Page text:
Hajarayn, Did It Exist before Islam?

Frantsouzoff Sergei A.

The persecution of South Arabian Christians by the Jewish king of Himyar Yosef As’ar Ath’ar in AD 523 is usually associated with the inhabitants of the oasis of Najrån. However, in the table of contents of the Syriac hagiographic work known as the «Book of the Himyarites» there are some references to the martyrs who suffered in Hadramawt from the same ruler. In one of those contexts the editor managed to restore the name of [Ha]gareyn, which he proposed to identify with the town of al-Hajarån/al-Hajarayn localized in the lower reaches of the wåd• Daw’an, in the western part of inland Hadramawt, and mentioned first by the Moslem scholar al-H$asan al-Hamdån• in the early 10th century AD. Another form of the same toponym, Hagar#yne, may be attested in a fragmentary Ethiopic inscription (RIE 195 II) originated in Marib and connected with the victorious campaign of the Aksumite king Kaleb against the king Yosef. Nevertheless in South Arabian epigraphic documents there is no mention of this town. Therefore Christian Robin tried to interpret Hagareyn/Hagarəyne as a transcription of the Sabaic common noun hgr-nhn the «two towns» and to identify it with Nashqum and Nashshån situated in the region of al-Jawf. The detailed analysis of the sources from the historical and linguistic points of view demonstrates that this identification can not be accepted. In all probability, in the early 6th century AD the town of Hagarayn/Hajarayn existed in Hadramawt and there was a Christian community in it.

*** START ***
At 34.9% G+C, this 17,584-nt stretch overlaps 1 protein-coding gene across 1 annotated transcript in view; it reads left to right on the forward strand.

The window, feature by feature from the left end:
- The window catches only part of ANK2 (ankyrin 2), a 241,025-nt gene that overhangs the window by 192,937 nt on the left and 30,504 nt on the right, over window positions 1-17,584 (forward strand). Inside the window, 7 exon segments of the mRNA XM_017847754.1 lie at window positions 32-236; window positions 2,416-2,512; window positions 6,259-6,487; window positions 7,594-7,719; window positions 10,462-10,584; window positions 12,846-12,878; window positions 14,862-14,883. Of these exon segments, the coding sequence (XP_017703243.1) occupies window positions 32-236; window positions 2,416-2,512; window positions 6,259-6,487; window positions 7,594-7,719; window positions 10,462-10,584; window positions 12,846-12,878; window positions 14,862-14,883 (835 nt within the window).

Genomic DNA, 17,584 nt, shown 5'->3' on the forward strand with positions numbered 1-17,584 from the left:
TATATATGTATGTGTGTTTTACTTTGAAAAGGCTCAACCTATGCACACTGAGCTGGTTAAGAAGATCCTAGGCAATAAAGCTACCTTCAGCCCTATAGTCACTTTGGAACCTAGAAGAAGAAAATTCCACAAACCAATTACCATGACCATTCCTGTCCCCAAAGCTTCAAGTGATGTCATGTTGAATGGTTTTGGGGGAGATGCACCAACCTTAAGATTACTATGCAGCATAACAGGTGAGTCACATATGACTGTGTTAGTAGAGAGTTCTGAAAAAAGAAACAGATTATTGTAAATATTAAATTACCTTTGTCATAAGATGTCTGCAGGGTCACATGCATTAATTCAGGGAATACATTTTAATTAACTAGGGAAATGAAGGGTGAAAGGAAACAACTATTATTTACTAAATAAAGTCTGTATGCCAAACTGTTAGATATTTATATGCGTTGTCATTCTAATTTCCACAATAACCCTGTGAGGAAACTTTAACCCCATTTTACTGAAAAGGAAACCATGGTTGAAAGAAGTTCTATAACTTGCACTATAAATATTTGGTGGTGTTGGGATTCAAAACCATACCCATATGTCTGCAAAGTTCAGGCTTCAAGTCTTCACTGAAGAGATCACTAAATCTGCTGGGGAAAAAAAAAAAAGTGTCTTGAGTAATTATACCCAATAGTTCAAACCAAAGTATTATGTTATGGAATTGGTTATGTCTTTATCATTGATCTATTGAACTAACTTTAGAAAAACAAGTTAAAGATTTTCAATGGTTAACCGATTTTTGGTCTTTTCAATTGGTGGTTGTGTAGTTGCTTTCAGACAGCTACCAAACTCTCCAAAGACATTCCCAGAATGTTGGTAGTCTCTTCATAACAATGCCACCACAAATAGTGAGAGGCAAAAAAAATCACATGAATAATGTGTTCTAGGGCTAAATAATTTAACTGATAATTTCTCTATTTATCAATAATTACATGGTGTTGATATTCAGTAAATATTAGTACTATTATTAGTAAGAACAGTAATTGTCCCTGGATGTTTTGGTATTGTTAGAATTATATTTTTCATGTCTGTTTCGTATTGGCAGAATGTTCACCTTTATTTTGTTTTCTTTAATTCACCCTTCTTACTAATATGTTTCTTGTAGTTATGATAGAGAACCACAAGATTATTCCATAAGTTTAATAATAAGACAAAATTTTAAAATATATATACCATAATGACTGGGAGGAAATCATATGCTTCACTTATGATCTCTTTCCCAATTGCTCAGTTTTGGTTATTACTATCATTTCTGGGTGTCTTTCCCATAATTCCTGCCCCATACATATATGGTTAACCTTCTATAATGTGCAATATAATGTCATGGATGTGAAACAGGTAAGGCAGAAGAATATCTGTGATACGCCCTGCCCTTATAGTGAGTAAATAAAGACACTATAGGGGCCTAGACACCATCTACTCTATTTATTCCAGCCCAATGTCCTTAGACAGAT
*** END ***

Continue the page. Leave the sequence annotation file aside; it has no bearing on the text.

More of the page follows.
Keywords: islam, Hajarayn, Syriac hagiographic, «Book of the Himyarites»